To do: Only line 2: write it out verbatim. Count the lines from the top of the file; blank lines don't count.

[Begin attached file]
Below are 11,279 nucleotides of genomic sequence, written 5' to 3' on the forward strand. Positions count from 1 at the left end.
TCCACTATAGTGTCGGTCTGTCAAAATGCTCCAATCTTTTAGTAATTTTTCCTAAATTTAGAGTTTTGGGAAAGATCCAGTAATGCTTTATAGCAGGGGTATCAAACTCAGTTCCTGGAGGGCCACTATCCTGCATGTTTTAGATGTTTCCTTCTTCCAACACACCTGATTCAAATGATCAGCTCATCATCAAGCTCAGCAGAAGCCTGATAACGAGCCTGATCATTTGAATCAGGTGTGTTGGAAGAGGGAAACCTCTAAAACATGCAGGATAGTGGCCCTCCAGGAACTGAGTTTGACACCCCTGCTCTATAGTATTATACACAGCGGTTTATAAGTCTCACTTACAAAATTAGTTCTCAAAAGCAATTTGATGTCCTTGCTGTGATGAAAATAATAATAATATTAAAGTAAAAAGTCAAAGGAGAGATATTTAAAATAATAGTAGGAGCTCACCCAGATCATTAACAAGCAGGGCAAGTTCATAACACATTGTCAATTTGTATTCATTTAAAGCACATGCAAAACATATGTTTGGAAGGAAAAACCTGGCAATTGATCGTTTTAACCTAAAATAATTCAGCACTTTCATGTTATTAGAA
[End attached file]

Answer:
TCCACTATAGTGTCGGTCTGTCAAAATGCTCCAATCTTTTAGTAATTTTTCCTAAATTTAGAGTTTTGGGAAAGATCCAGTAATGCTTTATAGCAGGGGTATCAAACTCAGTTCCTGGAGGGCCACTATCCTGCATGTTTTAGATGTTTCCTTCTTCCAACACACCTGATTCAAATGATCAGCTCATCATCAAGCTCAGCAGAAGCCTGATAACGAGCCTGATCATTTGAATCAGGTGTGTTGGAAGAGGGAAACCTCTAAAACATGCAGGATAGTGGCCCTCCAGGAACTGAGTTTGACACCCCTGCTCTATAGTATTATACACAGCGGTTTATAAGTCTCACTTACAAAATTAGTTCTCAAAAGCAATTTGATGTCCTTGCTGTGATGAAAATAATAATAATATTAAAGTAAAAAGTCAAAGGAGAGATATTTAAAATAATAGTAGGAGCTCACCCAGATCATTAACAAGCAGGGCAAGTTCATAACACATTGTCAATTTGTATTCATTTAAAGCACATGCAAAACATATGTTTGGAAGGAAAAACCTGGCAATTGATCGTTTTAACCTAAAATAATTCAGCACTTTCATGTTATTAGAA